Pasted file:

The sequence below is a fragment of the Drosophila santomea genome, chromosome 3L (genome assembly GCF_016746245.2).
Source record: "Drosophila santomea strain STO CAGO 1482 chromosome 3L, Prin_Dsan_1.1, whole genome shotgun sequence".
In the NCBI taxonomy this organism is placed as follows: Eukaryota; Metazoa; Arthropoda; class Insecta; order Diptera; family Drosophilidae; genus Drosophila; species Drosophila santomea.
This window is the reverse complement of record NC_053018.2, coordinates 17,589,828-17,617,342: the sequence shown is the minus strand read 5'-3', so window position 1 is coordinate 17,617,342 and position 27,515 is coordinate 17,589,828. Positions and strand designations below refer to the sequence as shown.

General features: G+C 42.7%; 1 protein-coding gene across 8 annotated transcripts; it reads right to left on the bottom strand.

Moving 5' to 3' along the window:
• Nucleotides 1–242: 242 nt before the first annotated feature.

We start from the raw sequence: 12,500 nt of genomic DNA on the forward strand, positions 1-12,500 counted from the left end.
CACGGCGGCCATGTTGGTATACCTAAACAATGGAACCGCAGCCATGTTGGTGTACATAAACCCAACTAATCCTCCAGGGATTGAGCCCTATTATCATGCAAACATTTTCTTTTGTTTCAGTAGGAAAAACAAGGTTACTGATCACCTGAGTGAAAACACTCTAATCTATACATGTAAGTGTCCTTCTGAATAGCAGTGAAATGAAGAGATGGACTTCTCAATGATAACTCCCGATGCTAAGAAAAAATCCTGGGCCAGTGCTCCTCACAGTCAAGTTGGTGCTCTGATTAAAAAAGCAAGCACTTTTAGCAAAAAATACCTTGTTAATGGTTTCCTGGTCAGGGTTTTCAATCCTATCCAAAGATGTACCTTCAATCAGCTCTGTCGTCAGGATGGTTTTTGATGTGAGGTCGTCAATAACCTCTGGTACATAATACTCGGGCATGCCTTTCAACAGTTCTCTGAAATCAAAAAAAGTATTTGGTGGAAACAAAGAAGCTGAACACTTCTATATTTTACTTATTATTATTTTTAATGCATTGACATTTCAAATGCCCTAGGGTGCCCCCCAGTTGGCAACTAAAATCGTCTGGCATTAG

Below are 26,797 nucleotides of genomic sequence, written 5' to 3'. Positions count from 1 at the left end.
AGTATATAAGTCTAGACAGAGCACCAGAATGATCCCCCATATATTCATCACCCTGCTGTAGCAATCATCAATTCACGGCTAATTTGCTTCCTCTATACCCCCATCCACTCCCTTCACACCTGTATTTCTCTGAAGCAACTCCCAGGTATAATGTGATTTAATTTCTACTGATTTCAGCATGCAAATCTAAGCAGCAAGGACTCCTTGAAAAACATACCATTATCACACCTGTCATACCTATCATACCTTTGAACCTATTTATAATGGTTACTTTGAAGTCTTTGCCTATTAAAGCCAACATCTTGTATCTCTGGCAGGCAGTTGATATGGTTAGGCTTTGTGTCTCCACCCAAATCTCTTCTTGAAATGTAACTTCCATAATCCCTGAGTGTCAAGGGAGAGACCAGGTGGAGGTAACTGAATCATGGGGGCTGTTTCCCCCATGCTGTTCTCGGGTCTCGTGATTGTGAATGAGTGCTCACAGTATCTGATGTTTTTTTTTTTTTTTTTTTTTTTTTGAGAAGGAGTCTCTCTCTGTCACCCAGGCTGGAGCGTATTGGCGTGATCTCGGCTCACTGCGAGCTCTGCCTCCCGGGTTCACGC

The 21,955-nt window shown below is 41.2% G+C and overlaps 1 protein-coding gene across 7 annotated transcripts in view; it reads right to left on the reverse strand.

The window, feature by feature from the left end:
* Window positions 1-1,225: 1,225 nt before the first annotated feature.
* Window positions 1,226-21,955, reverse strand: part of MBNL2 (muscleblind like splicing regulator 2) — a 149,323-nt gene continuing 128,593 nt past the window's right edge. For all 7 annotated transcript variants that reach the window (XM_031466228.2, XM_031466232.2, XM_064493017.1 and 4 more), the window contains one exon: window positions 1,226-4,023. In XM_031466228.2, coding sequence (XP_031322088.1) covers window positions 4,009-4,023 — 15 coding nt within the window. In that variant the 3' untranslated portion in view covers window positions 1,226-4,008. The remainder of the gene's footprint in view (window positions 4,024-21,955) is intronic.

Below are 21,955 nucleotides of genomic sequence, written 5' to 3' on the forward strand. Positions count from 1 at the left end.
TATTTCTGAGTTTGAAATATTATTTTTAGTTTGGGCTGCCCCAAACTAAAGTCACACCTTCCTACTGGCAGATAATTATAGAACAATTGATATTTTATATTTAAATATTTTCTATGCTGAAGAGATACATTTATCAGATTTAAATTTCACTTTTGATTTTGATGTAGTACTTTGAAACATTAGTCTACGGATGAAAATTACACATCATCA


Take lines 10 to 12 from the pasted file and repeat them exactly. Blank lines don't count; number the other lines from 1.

Below are 26,797 nucleotides of genomic sequence, written 5' to 3'. Positions count from 1 at the left end.
AGTATATAAGTCTAGACAGAGCACCAGAATGATCCCCCATATATTCATCACCCTGCTGTAGCAATCATCAATTCACGGCTAATTTGCTTCCTCTATACCCCCATCCACTCCCTTCACACCTGTATTTCTCTGAAGCAACTCCCAGGTATAATGTGATTTAATTTCTACTGATTTCAGCATGCAAATCTAAGCAGCAAGGACTCCTTGAAAAACATACCATTATCACACCTGTCATACCTATCATACCTTTGAACCTATTTATAATGGTTACTTTGAAGTCTTTGCCTATTAAAGCCAACATCTTGTATCTCTGGCAGGCAGTTGATATGGTTAGGCTTTGTGTCTCCACCCAAATCTCTTCTTGAAATGTAACTTCCATAATCCCTGAGTGTCAAGGGAGAGACCAGGTGGAGGTAACTGAATCATGGGGGCTGTTTCCCCCATGCTGTTCTCGGGTCTCGTGATTGTGAATGAGTGCTCACAGTATCTGATGTTTTTTTTTTTTTTTTTTTTTTTTTGAGAAGGAGTCTCTCTCTGTCACCCAGGCTGGAGCGTATTGGCGTGATCTCGGCTCACTGCGAGCTCTGCCTCCCGGGTTCACGC

The 21,955-nt window shown below is 41.2% G+C and overlaps 1 protein-coding gene across 7 annotated transcripts in view; it reads right to left on the reverse strand.